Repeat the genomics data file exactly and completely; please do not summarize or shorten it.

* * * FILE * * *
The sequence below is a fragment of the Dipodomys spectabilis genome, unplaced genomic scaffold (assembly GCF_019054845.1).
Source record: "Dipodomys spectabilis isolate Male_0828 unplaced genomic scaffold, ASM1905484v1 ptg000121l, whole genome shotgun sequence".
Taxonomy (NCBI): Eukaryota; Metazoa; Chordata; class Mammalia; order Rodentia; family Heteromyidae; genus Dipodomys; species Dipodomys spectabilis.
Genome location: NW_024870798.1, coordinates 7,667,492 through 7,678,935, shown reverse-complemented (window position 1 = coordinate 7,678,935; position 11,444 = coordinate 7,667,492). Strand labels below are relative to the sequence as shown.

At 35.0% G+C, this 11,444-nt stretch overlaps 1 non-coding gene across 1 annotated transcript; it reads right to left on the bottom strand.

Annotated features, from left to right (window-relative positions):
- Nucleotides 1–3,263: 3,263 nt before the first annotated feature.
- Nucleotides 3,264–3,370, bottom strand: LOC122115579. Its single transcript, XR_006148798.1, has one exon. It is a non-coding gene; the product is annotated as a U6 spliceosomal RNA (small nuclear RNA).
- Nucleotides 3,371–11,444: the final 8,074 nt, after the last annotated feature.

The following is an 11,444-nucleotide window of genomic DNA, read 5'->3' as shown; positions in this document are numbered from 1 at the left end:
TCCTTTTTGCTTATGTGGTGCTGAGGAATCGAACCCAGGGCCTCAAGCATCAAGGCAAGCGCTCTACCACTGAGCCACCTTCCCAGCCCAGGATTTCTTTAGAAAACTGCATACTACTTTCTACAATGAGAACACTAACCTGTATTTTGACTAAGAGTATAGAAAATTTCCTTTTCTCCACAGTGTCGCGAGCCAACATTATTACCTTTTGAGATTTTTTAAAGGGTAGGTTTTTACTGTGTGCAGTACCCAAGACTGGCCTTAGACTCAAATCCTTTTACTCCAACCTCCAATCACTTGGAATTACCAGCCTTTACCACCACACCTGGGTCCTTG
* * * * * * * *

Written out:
The sequence below is a fragment of the Dipodomys spectabilis genome, unplaced genomic scaffold (assembly GCF_019054845.1).
Source record: "Dipodomys spectabilis isolate Male_0828 unplaced genomic scaffold, ASM1905484v1 ptg000121l, whole genome shotgun sequence".
Taxonomy (NCBI): Eukaryota; Metazoa; Chordata; class Mammalia; order Rodentia; family Heteromyidae; genus Dipodomys; species Dipodomys spectabilis.
Genome location: NW_024870798.1, coordinates 7,667,492 through 7,678,935, shown reverse-complemented (window position 1 = coordinate 7,678,935; position 11,444 = coordinate 7,667,492). Strand labels below are relative to the sequence as shown.

At 35.0% G+C, this 11,444-nt stretch overlaps 1 non-coding gene across 1 annotated transcript; it reads right to left on the bottom strand.

Annotated features, from left to right (window-relative positions):
- Nucleotides 1–3,263: 3,263 nt before the first annotated feature.
- Nucleotides 3,264–3,370, bottom strand: LOC122115579. Its single transcript, XR_006148798.1, has one exon. It is a non-coding gene; the product is annotated as a U6 spliceosomal RNA (small nuclear RNA).
- Nucleotides 3,371–11,444: the final 8,074 nt, after the last annotated feature.

The following is an 11,444-nucleotide window of genomic DNA, read 5'->3' as shown; positions in this document are numbered from 1 at the left end:
TCCTTTTTGCTTATGTGGTGCTGAGGAATCGAACCCAGGGCCTCAAGCATCAAGGCAAGCGCTCTACCACTGAGCCACCTTCCCAGCCCAGGATTTCTTTAGAAAACTGCATACTACTTTCTACAATGAGAACACTAACCTGTATTTTGACTAAGAGTATAGAAAATTTCCTTTTCTCCACAGTGTCGCGAGCCAACATTATTACCTTTTGAGATTTTTTAAAGGGTAGGTTTTTACTGTGTGCAGTACCCAAGACTGGCCTTAGACTCAAATCCTTTTACTCCAACCTCCAATCACTTGGAATTACCAGCCTTTACCACCACACCTGGGTCCTTG